12 February 2015
Transcript - #2015022, 2015

Doorstop interview

REPORTER:

Treasurer, the Prime Minister yesterday didn’t rule out a handshake deal or some sort of agreement with Japan over submarines. Can you shed any light on that? Has there been any sort of agreement?

TREASURER:

No, and he said that in Parliament – there has been no agreement. So, I don’t know where this suggestion is coming from. He was pretty blunt in Parliament.

REPORTER:

But he said he had been talking to lots of people – he didn’t rule it out [inaudible].

TREASURER:

Well, that’s not an agreement. Well, you know, you are a headline looking for a story.

REPORTER:

This is potentially the biggest acquisition we have ever seen in defence. Is it an appropriate way to go about it talking about it in terms of a leadership ballot for the Liberal Party?

TREASURER:

These are decisions that are made through the National Security Committee of the Cabinet and by the Cabinet. They’re very important issues for Australia. Let me just explain, going to an open tender for submarines is not like going to an open tender for tables and chairs. You actually have to provide detailed strategic and sensitive military information to a potential tenderer and if that tenderer then passes that on to some of our potential enemies, it represents a risk to our nation. So, when it comes to submarines, you need to have a very, very careful process that involves some competitive tension but in no way allows people to get strategic information that might affect our future security. The second key thing about submarines is it’s not a normal production line; it is a very sophisticated production line. I don’t think you would have any more strategically complicated production line in the world than that of a submarine. So, I think we need to be a bit sensible about this.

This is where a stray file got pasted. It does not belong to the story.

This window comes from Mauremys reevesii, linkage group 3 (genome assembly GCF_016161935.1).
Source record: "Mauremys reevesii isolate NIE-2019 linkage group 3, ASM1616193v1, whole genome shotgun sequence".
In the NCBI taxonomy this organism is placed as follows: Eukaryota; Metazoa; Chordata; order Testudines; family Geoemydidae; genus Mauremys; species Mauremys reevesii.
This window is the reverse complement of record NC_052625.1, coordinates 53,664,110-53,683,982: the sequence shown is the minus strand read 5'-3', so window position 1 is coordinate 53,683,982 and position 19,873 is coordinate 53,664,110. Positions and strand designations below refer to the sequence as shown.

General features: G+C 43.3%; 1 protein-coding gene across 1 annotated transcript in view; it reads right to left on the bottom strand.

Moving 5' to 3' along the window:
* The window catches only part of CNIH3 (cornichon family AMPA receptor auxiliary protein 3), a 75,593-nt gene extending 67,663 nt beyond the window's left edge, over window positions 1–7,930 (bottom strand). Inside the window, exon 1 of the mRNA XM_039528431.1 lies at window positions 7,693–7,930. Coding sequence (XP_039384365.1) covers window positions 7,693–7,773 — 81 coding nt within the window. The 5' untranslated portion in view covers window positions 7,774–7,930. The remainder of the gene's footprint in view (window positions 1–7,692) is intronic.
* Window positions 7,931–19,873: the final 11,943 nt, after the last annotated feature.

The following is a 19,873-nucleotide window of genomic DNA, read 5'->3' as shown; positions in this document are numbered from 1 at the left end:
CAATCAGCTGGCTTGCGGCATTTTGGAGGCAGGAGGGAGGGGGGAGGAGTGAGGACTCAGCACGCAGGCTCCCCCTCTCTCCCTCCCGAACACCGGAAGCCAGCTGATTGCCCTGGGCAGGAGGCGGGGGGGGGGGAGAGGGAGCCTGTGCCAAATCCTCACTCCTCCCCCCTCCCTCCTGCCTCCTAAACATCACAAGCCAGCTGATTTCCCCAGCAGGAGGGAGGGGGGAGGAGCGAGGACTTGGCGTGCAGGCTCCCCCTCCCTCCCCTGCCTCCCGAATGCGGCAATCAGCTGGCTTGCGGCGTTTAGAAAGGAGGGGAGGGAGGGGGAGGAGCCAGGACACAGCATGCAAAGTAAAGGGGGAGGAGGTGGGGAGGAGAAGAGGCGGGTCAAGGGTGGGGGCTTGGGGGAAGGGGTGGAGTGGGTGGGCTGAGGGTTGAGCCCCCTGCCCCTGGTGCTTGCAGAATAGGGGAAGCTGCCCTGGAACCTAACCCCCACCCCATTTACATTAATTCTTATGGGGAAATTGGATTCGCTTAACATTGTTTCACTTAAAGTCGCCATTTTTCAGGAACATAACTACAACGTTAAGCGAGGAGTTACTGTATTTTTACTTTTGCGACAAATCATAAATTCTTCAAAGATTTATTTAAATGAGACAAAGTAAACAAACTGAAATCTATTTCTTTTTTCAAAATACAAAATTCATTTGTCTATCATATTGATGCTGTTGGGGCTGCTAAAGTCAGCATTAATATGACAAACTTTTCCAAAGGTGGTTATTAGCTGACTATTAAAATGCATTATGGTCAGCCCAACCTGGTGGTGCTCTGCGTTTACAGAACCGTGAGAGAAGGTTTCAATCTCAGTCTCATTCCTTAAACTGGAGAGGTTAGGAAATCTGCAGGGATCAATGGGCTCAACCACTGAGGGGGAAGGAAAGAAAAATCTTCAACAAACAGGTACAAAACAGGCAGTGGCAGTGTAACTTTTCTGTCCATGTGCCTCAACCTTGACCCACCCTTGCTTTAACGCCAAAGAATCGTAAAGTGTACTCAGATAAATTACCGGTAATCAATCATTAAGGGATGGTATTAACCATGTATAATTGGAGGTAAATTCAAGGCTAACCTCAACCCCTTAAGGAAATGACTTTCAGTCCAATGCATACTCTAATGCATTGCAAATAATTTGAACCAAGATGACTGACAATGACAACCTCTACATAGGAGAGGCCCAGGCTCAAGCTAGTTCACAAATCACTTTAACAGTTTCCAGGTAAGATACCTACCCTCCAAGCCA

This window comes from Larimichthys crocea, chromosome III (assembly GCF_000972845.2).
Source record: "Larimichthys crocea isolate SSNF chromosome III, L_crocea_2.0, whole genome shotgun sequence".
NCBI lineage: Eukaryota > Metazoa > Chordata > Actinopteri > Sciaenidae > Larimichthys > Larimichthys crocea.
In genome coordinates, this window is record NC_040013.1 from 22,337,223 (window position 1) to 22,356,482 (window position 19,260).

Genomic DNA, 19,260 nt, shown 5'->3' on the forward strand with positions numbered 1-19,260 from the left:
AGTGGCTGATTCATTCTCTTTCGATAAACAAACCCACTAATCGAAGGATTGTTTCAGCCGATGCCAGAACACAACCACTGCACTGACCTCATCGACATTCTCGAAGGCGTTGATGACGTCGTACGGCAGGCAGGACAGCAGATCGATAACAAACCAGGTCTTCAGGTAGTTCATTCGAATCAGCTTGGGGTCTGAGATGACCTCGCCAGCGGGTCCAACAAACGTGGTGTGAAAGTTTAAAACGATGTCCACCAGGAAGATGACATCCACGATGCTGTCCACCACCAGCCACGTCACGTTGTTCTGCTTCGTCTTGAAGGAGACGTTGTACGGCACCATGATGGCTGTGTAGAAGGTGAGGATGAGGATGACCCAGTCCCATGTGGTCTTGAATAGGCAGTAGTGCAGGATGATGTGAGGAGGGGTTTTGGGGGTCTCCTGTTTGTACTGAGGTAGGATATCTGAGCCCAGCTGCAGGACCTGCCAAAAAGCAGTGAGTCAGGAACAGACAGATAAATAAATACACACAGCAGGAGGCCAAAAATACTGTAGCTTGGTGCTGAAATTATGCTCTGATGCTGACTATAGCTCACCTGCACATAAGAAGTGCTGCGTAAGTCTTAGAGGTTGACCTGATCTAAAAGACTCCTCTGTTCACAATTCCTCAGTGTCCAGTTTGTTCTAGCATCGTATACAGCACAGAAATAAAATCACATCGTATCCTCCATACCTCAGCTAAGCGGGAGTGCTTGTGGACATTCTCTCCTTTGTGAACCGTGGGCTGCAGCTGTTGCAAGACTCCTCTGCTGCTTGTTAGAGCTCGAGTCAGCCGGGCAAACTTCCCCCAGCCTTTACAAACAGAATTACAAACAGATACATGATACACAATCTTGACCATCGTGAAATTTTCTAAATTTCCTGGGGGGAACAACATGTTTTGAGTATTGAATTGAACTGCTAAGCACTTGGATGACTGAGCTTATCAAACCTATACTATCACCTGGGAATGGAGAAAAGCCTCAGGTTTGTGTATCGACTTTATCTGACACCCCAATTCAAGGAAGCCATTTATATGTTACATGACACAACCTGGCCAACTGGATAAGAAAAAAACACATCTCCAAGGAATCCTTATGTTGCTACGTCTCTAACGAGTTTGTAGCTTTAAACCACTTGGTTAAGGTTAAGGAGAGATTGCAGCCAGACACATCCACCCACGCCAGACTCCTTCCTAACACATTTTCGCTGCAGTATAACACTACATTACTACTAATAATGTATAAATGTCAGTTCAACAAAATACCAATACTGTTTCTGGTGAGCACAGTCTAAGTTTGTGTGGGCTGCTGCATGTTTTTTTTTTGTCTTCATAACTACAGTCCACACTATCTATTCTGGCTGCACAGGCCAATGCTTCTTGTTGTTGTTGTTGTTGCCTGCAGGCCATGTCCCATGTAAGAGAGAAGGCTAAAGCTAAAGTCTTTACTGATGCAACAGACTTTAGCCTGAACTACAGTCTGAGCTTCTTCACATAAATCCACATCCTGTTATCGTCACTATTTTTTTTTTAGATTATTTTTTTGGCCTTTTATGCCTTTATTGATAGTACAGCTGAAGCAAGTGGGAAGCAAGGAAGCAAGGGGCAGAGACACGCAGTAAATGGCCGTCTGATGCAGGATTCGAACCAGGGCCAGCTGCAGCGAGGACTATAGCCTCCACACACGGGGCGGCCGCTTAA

REPORTER:

So, there has been no agreement whatsoever [inaudible].

TREASURER:

No.